I can, however, direct you to what God tells you. For example, bearing fruit
involves “getting rid of all bitterness, rage and anger, brawling and slander, along
with every form of malice, to be kind and compassionate, forgiving each other, just
as in Christ God forgave you” (Eph 4:31-32). How much? “As we have opportunity,
let us do good to all people” (Ga 6:10).
I can tell you that if you are not bearing such fruit or you are not bearing much
fruit that God might have some correction in store for you, as Jesus says, while every
branch that does bear fruit [God] prunes so that it will be even more fruitful. To
help branches bear fruit, pruning might be needed. If flowers do not open up and bloom,
sometimes you can take the outer petals off and then it will blossom.
This pruning might be painful, but it is with good purpose. Can the phrase “no
pain, no gain” be applied here? God might bring a disaster or chronic illness or other
hardship into your life as he did for the Apostle Paul with his “thorn in the flesh” (2 Co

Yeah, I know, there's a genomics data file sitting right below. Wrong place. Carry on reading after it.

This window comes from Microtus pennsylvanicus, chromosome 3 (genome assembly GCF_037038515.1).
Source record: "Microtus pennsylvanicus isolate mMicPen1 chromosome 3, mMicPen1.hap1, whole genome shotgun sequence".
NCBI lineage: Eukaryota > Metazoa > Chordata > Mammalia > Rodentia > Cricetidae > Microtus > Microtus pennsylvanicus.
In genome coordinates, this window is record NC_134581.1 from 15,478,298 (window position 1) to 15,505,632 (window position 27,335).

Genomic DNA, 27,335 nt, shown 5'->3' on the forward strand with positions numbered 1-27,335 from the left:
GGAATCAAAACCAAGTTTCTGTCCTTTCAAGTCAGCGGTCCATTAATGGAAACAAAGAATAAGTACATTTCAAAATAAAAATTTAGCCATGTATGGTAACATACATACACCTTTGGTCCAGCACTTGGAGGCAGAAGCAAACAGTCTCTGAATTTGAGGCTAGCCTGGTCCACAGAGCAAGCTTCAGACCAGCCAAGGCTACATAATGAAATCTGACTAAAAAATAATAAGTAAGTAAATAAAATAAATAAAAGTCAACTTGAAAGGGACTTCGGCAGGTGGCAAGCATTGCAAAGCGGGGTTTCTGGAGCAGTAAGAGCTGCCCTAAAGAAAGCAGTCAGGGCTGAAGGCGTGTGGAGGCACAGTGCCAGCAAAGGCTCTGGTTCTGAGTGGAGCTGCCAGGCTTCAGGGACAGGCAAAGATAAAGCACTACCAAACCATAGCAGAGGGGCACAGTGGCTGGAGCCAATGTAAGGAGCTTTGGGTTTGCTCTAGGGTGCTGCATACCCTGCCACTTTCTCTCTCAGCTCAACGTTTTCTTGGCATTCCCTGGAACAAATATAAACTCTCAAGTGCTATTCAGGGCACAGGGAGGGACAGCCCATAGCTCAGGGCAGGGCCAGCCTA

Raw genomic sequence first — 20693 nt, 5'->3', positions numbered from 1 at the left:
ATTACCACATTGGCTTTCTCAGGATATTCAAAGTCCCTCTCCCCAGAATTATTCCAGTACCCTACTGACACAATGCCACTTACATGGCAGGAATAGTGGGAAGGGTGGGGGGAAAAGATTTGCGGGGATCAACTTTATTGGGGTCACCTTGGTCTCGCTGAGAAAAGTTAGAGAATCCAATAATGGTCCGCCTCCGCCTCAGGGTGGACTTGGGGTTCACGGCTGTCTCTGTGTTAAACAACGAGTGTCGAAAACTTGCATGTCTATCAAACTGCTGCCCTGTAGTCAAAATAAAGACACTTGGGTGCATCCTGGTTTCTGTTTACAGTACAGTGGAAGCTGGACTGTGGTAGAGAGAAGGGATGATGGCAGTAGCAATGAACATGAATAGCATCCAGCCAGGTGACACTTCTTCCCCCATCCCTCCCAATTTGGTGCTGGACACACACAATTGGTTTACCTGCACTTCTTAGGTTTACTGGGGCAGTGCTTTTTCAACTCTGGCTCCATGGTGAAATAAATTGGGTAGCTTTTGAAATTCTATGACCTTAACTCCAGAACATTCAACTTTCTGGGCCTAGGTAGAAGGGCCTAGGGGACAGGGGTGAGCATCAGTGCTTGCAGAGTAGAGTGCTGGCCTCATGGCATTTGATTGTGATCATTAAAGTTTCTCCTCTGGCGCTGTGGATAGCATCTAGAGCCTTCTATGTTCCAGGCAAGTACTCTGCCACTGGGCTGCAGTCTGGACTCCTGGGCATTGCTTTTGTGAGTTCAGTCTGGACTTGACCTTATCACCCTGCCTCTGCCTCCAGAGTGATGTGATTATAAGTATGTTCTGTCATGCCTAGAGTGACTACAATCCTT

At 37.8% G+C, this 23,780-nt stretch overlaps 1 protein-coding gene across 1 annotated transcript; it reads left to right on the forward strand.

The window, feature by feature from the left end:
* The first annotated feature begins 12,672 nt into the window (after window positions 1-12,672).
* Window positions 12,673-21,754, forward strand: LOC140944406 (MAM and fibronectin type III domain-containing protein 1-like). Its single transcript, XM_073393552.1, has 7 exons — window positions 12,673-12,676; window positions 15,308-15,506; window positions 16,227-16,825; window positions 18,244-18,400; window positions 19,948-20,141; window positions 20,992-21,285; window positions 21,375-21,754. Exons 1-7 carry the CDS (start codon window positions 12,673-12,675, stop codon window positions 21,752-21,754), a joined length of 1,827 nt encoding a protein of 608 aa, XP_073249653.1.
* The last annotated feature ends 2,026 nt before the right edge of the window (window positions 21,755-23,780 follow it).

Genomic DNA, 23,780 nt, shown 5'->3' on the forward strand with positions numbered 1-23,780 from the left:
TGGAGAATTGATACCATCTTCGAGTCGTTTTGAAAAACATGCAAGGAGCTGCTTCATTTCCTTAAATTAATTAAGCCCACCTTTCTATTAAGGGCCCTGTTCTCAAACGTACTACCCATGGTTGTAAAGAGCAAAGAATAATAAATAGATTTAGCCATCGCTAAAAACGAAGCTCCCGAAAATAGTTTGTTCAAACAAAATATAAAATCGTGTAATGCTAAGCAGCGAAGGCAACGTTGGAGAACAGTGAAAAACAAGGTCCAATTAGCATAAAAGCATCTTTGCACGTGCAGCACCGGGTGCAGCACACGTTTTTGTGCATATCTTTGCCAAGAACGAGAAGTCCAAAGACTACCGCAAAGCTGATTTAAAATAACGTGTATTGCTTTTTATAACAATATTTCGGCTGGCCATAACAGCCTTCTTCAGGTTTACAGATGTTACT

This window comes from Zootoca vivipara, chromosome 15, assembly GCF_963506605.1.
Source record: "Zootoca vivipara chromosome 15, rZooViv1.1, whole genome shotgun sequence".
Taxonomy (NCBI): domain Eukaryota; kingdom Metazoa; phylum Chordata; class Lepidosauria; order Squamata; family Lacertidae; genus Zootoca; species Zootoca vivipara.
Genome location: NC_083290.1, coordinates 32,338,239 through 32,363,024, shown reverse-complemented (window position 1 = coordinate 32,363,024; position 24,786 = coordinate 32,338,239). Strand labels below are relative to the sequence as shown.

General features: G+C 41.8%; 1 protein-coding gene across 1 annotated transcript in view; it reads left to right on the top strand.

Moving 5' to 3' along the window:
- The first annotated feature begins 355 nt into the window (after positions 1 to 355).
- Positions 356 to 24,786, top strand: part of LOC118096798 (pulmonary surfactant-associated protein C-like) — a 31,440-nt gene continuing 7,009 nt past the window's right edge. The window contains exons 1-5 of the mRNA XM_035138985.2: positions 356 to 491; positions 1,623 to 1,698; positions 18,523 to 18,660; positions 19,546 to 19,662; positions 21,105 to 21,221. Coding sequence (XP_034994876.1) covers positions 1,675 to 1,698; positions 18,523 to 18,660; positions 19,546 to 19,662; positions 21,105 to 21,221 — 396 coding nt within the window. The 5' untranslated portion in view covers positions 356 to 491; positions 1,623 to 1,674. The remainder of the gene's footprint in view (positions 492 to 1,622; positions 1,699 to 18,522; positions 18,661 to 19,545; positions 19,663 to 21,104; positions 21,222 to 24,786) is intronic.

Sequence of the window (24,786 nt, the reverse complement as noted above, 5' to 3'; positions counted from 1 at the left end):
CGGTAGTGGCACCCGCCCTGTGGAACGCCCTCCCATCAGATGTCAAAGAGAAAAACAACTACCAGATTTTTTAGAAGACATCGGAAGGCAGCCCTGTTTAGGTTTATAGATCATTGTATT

12). God might bring a fellow Christian into your life to correct you and direct you away
from your sin and into a life that is pleasing to God. These things might be difficult to
endure, but God is using them to make sure you remain connected to the vine and are in
heaven with him for eternity.
I can tell you that bearing good fruit involves much! I can tell you that bearing
much fruit is good! I can tell you that I am a branch by God’s grace and for God’s glory.
As I hear your forgiving and encouraging words and as I look at your kind and
loving actions, I see fellow branches who are by God’s grace and for God’s glory
connected to the Vine, Jesus. So, remain in him and he will remain in you!